Published by Education Executive

Sibford School – a 3-18 independent day and boarding school – and Sibford Gower Endowment School – a state primary school – joined forces in an independent/state school partnership (ISSP). Marie Cahalane speaks to Edward Rossiter, assistant head at Sibford School, and explores the benefits, challenges and opportunities that cross-sector relationships offer

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Located in close proximity to each other in Banbury in Oxfordshire, Sibford School and Sibford Gower Endowment Primary School have always had some links. For Edward Rossiter, assistant head of the junior school at Sibford School, embarking on an independent/state school partnership (ISSP) was an opportunity to expand on existing connections.

The priority was to give students an opportunity to work with those from another school and to give students from Sibford Gower the use of facilities that they would not otherwise have had access to. It was also a good opportunity to increase publicity.

A scientific approach

The criteria for an ISSP application stipulate that participating schools take on projects that are innovative in terms of curriculum or have an ICT focus. Science was chosen as the focus of the Sibford schools ISSP, meeting the criteria by providing the facilities – Sibford School’s state-of-the-art science labs in the senior school science department – and the specialist teachers to enhance learning and creativity for students and teachers.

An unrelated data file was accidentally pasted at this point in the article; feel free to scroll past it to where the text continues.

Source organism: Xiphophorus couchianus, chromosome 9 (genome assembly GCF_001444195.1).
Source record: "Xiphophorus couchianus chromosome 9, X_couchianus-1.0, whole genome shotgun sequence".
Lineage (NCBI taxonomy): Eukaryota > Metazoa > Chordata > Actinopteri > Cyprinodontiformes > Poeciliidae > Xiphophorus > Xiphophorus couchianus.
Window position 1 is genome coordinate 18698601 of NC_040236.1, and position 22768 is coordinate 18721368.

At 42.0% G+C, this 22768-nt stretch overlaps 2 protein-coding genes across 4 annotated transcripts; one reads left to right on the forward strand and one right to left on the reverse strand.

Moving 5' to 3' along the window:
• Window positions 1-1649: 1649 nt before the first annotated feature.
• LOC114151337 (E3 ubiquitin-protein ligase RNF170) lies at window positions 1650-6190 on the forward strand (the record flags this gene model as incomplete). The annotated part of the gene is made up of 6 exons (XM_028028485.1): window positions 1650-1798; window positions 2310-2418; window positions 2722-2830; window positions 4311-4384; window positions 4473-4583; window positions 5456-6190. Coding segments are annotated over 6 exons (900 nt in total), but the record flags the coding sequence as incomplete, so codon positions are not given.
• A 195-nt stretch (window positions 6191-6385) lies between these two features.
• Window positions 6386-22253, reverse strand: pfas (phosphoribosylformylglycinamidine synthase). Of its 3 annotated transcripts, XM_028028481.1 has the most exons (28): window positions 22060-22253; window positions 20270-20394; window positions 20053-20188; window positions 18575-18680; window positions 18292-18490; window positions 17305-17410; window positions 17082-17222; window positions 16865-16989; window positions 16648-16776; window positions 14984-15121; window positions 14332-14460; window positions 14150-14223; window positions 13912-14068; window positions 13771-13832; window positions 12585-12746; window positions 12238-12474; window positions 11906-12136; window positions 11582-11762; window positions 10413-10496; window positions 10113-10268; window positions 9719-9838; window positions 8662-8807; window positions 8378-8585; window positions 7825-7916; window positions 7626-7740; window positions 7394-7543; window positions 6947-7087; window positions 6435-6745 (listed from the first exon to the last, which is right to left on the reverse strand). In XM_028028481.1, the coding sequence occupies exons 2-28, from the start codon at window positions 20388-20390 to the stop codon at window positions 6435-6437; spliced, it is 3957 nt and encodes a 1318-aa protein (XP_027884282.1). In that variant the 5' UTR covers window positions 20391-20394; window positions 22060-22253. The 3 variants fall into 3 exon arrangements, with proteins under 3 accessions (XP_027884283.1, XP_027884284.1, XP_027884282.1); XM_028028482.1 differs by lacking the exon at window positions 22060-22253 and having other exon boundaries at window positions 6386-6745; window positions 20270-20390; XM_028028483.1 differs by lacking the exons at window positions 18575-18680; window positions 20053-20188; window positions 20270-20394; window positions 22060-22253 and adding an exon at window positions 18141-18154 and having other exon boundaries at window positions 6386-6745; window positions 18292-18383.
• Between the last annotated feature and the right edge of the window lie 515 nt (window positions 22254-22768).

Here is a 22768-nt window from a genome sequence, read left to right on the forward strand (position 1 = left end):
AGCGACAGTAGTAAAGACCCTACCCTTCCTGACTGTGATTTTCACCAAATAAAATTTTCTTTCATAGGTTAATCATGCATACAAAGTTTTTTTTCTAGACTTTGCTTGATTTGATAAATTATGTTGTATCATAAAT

Two, full-day science workshops were run at Sibford School, attended by students from both schools, one based on physics – which linked to a recent solar eclipse – and one which delved into the world of chemistry. “We wanted to have a clear science focus but we also wanted to ensure that it was about students working together, so we made sure that social, communication and leadership skills, as well as team work, were built-in,” Edward explains. Students worked in groups of two or three children from each school – participating in a variety of team-building exercises – for example, designing aerodynamic rockets that were later launched in a competition.

Mutually beneficial

“Initially we approached Sibford Gower to see if they were interested in taking part and they were as keen as we were,” Edward recalls. At that point, senior leaders from both schools, including Jane O’Sullivan, the head of Sibford Gower, and Edward, met to drill down into the details – working the idea into something that would be mutually beneficial. “This was an important part of the application process,” Edward recalls. “We were all keen to ensure it wasn’t just about us being charitable; we wanted the partnership to be something that children from both schools learned from.”

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